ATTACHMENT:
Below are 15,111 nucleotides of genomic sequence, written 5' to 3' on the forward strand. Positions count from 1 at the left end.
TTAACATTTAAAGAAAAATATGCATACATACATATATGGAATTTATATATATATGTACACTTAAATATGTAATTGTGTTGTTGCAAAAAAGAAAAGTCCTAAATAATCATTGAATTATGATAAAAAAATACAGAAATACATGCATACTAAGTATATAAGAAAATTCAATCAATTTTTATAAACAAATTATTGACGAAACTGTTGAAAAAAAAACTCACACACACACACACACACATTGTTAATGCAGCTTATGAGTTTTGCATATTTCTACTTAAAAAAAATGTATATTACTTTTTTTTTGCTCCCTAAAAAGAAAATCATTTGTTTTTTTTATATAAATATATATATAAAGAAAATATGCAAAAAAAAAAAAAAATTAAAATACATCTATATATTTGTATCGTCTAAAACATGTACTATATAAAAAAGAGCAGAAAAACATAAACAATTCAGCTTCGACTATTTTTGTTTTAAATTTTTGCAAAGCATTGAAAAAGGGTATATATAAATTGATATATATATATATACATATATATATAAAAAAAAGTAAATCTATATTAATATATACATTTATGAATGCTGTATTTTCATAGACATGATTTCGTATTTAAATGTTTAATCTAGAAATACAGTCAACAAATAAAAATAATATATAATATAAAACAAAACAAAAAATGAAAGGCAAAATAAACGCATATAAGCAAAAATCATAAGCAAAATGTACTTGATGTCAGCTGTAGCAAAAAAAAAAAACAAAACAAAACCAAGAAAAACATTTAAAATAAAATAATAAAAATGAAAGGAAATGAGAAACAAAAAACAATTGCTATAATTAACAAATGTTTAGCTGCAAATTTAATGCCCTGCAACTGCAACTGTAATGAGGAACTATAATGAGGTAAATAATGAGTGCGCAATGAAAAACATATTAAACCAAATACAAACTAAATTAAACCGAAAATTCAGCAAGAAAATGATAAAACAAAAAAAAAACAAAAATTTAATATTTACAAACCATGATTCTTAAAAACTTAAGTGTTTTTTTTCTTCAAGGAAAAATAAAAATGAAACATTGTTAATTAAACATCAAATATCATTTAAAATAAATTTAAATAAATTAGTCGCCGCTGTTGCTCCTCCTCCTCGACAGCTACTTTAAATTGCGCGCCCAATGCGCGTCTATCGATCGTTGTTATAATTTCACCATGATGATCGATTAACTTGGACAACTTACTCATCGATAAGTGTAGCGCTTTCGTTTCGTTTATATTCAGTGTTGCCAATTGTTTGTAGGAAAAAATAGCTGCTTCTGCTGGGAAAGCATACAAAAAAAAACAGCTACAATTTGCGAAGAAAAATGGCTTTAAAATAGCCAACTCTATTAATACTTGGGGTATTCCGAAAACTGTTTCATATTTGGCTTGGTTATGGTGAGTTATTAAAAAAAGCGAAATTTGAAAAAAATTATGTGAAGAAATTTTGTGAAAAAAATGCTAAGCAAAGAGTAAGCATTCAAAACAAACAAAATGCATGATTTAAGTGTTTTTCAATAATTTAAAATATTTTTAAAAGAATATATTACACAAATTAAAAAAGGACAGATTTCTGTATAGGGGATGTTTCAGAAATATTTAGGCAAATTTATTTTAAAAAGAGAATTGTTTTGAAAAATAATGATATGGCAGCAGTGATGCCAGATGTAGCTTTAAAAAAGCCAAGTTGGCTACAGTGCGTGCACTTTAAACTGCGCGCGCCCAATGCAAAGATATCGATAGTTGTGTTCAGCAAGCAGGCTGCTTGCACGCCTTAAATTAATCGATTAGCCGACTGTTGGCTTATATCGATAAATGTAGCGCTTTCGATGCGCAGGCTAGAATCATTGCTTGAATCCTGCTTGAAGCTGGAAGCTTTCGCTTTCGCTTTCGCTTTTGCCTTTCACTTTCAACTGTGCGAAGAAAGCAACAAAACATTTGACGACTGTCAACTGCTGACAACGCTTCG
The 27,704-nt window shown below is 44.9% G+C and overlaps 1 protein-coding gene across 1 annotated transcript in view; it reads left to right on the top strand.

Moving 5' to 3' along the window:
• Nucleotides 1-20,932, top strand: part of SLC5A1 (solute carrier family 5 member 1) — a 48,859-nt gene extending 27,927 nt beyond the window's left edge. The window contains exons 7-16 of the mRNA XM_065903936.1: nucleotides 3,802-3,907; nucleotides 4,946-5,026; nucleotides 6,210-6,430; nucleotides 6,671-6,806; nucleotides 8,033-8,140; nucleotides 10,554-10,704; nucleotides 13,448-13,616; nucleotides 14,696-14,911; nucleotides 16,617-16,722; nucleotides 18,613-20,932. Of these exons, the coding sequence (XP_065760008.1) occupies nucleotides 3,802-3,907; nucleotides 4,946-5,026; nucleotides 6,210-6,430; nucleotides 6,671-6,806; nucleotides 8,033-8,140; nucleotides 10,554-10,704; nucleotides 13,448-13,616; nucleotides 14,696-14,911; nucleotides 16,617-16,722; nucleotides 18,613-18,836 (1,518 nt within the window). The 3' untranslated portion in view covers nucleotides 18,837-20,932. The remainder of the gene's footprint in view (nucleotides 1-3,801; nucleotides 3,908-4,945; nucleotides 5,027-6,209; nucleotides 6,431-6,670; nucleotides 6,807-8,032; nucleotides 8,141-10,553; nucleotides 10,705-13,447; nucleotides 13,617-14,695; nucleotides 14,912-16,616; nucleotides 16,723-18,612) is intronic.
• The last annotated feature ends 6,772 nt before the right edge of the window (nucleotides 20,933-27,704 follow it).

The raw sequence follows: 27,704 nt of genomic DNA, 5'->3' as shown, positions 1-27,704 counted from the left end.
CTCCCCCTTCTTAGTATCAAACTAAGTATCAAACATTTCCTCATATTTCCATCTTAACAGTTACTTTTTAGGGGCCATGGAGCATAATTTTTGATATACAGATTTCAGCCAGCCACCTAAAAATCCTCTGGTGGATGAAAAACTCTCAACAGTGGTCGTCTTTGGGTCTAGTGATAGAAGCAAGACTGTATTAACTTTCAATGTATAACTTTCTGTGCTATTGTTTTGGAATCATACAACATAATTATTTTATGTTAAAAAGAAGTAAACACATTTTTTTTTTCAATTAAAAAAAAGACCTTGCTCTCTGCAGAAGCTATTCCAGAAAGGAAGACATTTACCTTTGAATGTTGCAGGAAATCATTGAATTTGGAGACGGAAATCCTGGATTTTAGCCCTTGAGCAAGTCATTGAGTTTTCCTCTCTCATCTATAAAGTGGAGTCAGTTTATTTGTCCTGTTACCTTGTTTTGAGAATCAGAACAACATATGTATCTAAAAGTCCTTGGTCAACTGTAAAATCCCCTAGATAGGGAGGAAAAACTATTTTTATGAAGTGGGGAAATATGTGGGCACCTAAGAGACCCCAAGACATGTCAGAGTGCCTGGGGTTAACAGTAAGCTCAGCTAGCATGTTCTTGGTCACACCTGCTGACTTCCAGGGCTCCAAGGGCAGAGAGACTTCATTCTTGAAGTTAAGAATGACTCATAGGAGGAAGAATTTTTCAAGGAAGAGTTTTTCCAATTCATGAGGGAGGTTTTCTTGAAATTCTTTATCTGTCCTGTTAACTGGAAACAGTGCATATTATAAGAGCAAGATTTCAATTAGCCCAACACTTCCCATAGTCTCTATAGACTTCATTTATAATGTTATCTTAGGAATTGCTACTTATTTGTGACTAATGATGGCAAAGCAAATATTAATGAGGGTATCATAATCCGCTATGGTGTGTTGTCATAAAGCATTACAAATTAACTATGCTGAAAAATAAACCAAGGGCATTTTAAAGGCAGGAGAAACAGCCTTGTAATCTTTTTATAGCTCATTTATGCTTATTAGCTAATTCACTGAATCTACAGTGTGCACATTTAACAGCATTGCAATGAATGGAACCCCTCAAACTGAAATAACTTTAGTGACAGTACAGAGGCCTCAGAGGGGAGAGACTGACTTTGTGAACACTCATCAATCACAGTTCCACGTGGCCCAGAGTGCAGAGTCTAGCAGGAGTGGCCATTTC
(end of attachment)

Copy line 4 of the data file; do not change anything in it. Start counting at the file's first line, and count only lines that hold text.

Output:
Moving 5' to 3' along the window: